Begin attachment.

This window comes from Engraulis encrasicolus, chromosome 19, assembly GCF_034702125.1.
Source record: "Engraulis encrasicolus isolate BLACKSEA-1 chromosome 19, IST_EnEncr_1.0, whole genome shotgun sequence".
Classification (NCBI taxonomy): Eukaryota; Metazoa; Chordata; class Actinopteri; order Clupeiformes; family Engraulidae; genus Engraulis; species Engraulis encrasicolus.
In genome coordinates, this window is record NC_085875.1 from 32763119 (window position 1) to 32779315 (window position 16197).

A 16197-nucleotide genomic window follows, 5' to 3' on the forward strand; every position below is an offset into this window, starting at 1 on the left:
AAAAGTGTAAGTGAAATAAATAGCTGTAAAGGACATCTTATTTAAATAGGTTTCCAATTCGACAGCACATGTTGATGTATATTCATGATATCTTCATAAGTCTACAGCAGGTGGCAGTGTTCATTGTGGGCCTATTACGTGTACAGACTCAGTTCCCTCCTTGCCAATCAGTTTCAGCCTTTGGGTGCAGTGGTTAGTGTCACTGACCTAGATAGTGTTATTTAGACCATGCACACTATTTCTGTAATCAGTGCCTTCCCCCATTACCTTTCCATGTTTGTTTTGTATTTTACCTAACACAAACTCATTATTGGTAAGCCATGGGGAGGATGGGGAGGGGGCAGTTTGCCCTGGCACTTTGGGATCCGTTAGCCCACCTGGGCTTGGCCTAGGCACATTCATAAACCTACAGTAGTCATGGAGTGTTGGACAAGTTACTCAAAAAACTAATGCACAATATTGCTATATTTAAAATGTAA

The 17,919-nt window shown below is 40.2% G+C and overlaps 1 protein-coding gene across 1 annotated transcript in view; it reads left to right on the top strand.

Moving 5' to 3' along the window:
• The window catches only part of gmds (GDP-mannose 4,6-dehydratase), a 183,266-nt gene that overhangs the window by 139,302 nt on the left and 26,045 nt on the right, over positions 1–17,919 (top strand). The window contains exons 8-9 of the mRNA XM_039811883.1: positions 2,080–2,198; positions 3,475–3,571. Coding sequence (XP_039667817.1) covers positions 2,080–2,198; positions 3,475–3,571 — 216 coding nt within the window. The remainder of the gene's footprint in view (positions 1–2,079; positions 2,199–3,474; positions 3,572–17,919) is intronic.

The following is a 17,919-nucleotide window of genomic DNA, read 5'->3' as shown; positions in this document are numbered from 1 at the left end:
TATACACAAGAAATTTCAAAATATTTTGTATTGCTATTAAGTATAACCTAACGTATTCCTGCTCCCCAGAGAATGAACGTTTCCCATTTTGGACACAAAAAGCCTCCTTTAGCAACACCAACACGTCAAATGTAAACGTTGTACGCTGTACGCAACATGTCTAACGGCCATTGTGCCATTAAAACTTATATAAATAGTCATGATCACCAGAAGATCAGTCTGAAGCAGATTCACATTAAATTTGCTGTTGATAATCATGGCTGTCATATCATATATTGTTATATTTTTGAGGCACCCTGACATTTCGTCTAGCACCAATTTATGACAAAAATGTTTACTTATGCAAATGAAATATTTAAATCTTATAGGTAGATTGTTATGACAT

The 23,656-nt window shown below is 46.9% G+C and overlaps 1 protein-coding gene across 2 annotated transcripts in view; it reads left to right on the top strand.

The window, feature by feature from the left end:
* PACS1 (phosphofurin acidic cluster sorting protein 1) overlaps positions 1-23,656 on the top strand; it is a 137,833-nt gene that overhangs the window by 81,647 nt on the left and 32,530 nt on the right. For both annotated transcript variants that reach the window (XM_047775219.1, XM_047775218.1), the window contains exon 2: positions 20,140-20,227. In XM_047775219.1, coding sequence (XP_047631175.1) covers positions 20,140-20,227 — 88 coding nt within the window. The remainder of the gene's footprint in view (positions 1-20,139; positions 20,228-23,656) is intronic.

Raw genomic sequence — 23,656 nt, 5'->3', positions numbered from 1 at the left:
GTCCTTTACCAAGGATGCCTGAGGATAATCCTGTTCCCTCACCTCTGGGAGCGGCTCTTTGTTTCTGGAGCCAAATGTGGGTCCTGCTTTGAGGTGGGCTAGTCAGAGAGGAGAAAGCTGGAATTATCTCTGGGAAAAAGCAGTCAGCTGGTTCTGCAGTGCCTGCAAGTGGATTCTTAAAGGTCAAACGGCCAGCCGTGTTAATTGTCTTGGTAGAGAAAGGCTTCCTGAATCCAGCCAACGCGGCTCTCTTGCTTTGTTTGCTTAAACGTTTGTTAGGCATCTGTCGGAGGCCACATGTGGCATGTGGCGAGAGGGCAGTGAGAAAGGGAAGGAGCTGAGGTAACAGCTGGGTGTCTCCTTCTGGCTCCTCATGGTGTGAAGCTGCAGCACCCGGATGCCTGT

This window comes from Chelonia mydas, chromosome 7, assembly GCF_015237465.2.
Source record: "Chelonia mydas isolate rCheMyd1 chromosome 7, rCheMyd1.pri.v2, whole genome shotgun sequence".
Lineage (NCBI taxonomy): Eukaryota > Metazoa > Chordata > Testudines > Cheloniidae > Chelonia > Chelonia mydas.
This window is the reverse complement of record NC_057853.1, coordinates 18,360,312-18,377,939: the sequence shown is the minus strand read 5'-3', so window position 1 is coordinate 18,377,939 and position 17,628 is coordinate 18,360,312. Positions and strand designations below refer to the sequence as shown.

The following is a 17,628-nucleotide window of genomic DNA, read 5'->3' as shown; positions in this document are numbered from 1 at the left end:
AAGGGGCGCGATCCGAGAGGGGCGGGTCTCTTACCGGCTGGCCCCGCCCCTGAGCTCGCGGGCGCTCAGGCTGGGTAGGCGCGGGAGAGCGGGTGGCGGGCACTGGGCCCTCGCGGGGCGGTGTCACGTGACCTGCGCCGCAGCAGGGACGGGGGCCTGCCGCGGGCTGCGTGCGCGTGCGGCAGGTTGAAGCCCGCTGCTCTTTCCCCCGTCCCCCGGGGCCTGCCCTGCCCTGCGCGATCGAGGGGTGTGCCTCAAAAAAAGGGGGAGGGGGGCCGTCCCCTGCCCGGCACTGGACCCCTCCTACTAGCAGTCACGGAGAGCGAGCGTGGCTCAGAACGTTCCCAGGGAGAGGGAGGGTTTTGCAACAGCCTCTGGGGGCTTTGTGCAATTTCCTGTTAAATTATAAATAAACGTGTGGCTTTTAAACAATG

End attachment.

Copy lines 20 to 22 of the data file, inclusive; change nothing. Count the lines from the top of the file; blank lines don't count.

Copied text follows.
This window is the reverse complement of record NC_057853.1, coordinates 18,360,312-18,377,939: the sequence shown is the minus strand read 5'-3', so window position 1 is coordinate 18,377,939 and position 17,628 is coordinate 18,360,312. Positions and strand designations below refer to the sequence as shown.

The following is a 17,628-nucleotide window of genomic DNA, read 5'->3' as shown; positions in this document are numbered from 1 at the left end:
AAGGGGCGCGATCCGAGAGGGGCGGGTCTCTTACCGGCTGGCCCCGCCCCTGAGCTCGCGGGCGCTCAGGCTGGGTAGGCGCGGGAGAGCGGGTGGCGGGCACTGGGCCCTCGCGGGGCGGTGTCACGTGACCTGCGCCGCAGCAGGGACGGGGGCCTGCCGCGGGCTGCGTGCGCGTGCGGCAGGTTGAAGCCCGCTGCTCTTTCCCCCGTCCCCCGGGGCCTGCCCTGCCCTGCGCGATCGAGGGGTGTGCCTCAAAAAAAGGGGGAGGGGGGCCGTCCCCTGCCCGGCACTGGACCCCTCCTACTAGCAGTCACGGAGAGCGAGCGTGGCTCAGAACGTTCCCAGGGAGAGGGAGGGTTTTGCAACAGCCTCTGGGGGCTTTGTGCAATTTCCTGTTAAATTATAAATAAACGTGTGGCTTTTAAACAATG